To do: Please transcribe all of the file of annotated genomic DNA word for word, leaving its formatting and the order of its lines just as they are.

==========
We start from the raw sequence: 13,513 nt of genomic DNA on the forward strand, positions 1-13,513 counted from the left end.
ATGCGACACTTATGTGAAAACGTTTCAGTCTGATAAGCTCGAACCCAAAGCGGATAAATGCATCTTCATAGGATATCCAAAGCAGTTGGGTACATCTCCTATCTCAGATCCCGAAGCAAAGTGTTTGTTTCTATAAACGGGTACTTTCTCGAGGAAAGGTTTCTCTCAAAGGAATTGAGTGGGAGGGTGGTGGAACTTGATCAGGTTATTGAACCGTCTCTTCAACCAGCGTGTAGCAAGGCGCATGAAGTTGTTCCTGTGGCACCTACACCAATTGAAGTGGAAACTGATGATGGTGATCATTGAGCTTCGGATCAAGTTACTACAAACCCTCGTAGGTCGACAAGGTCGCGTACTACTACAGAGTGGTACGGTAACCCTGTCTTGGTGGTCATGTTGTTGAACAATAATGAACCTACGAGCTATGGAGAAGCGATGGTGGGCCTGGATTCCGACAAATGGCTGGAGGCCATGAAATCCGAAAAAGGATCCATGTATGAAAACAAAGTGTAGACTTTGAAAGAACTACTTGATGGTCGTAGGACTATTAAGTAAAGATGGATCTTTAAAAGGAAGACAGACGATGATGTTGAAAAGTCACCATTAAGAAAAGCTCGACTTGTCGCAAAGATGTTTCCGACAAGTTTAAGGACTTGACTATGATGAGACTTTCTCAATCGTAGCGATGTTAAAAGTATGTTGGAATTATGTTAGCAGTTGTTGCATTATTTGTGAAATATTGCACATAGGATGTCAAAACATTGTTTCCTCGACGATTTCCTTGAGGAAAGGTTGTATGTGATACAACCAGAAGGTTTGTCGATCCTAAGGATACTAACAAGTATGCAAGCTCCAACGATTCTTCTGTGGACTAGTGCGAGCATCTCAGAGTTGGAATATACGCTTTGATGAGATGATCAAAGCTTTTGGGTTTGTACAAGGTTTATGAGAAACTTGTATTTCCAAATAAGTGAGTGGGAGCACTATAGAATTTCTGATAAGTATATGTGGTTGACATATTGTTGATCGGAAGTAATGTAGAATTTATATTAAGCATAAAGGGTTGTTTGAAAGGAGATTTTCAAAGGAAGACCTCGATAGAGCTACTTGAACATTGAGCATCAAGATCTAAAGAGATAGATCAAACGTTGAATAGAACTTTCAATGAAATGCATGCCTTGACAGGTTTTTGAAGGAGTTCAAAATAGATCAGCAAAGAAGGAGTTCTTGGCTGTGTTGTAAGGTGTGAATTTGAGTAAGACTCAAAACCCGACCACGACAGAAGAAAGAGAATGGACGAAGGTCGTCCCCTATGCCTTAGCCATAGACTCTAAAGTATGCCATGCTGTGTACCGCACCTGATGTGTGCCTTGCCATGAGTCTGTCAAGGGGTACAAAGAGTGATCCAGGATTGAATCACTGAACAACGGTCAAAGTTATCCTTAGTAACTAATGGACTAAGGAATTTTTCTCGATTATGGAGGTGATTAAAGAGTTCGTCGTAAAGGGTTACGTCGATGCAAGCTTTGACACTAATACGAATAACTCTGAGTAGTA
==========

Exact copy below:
We start from the raw sequence: 13,513 nt of genomic DNA on the forward strand, positions 1-13,513 counted from the left end.
ATGCGACACTTATGTGAAAACGTTTCAGTCTGATAAGCTCGAACCCAAAGCGGATAAATGCATCTTCATAGGATATCCAAAGCAGTTGGGTACATCTCCTATCTCAGATCCCGAAGCAAAGTGTTTGTTTCTATAAACGGGTACTTTCTCGAGGAAAGGTTTCTCTCAAAGGAATTGAGTGGGAGGGTGGTGGAACTTGATCAGGTTATTGAACCGTCTCTTCAACCAGCGTGTAGCAAGGCGCATGAAGTTGTTCCTGTGGCACCTACACCAATTGAAGTGGAAACTGATGATGGTGATCATTGAGCTTCGGATCAAGTTACTACAAACCCTCGTAGGTCGACAAGGTCGCGTACTACTACAGAGTGGTACGGTAACCCTGTCTTGGTGGTCATGTTGTTGAACAATAATGAACCTACGAGCTATGGAGAAGCGATGGTGGGCCTGGATTCCGACAAATGGCTGGAGGCCATGAAATCCGAAAAAGGATCCATGTATGAAAACAAAGTGTAGACTTTGAAAGAACTACTTGATGGTCGTAGGACTATTAAGTAAAGATGGATCTTTAAAAGGAAGACAGACGATGATGTTGAAAAGTCACCATTAAGAAAAGCTCGACTTGTCGCAAAGATGTTTCCGACAAGTTTAAGGACTTGACTATGATGAGACTTTCTCAATCGTAGCGATGTTAAAAGTATGTTGGAATTATGTTAGCAGTTGTTGCATTATTTGTGAAATATTGCACATAGGATGTCAAAACATTGTTTCCTCGACGATTTCCTTGAGGAAAGGTTGTATGTGATACAACCAGAAGGTTTGTCGATCCTAAGGATACTAACAAGTATGCAAGCTCCAACGATTCTTCTGTGGACTAGTGCGAGCATCTCAGAGTTGGAATATACGCTTTGATGAGATGATCAAAGCTTTTGGGTTTGTACAAGGTTTATGAGAAACTTGTATTTCCAAATAAGTGAGTGGGAGCACTATAGAATTTCTGATAAGTATATGTGGTTGACATATTGTTGATCGGAAGTAATGTAGAATTTATATTAAGCATAAAGGGTTGTTTGAAAGGAGATTTTCAAAGGAAGACCTCGATAGAGCTACTTGAACATTGAGCATCAAGATCTAAAGAGATAGATCAAACGTTGAATAGAACTTTCAATGAAATGCATGCCTTGACAGGTTTTTGAAGGAGTTCAAAATAGATCAGCAAAGAAGGAGTTCTTGGCTGTGTTGTAAGGTGTGAATTTGAGTAAGACTCAAAACCCGACCACGACAGAAGAAAGAGAATGGACGAAGGTCGTCCCCTATGCCTTAGCCATAGACTCTAAAGTATGCCATGCTGTGTACCGCACCTGATGTGTGCCTTGCCATGAGTCTGTCAAGGGGTACAAAGAGTGATCCAGGATTGAATCACTGAACAACGGTCAAAGTTATCCTTAGTAACTAATGGACTAAGGAATTTTTCTCGATTATGGAGGTGATTAAAGAGTTCGTCGTAAAGGGTTACGTCGATGCAAGCTTTGACACTAATACGAATAACTCTGAGTAGTA